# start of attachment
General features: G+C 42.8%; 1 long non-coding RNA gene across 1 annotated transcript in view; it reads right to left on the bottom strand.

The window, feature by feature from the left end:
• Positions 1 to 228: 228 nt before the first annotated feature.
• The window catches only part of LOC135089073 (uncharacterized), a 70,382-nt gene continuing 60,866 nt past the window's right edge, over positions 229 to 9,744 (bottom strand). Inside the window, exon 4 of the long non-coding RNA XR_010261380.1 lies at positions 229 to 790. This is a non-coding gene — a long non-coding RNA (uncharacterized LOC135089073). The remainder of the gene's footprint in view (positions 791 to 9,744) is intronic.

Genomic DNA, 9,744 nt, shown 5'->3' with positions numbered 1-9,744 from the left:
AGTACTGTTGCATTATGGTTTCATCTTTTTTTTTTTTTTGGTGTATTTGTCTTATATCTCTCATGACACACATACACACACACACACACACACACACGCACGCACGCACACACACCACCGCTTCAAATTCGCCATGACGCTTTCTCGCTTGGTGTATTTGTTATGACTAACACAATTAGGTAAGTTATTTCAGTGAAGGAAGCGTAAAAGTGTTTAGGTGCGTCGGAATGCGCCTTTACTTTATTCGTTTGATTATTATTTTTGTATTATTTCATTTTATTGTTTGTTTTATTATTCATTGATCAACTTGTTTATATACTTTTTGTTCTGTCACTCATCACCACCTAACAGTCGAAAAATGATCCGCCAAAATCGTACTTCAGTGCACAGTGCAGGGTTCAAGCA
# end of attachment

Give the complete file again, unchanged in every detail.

General features: G+C 42.8%; 1 long non-coding RNA gene across 1 annotated transcript in view; it reads right to left on the bottom strand.

The window, feature by feature from the left end:
• Positions 1 to 228: 228 nt before the first annotated feature.
• The window catches only part of LOC135089073 (uncharacterized), a 70,382-nt gene continuing 60,866 nt past the window's right edge, over positions 229 to 9,744 (bottom strand). Inside the window, exon 4 of the long non-coding RNA XR_010261380.1 lies at positions 229 to 790. This is a non-coding gene — a long non-coding RNA (uncharacterized LOC135089073). The remainder of the gene's footprint in view (positions 791 to 9,744) is intronic.

Genomic DNA, 9,744 nt, shown 5'->3' with positions numbered 1-9,744 from the left:
AGTACTGTTGCATTATGGTTTCATCTTTTTTTTTTTTTTGGTGTATTTGTCTTATATCTCTCATGACACACATACACACACACACACACACACACACGCACGCACGCACACACACCACCGCTTCAAATTCGCCATGACGCTTTCTCGCTTGGTGTATTTGTTATGACTAACACAATTAGGTAAGTTATTTCAGTGAAGGAAGCGTAAAAGTGTTTAGGTGCGTCGGAATGCGCCTTTACTTTATTCGTTTGATTATTATTTTTGTATTATTTCATTTTATTGTTTGTTTTATTATTCATTGATCAACTTGTTTATATACTTTTTGTTCTGTCACTCATCACCACCTAACAGTCGAAAAATGATCCGCCAAAATCGTACTTCAGTGCACAGTGCAGGGTTCAAGCA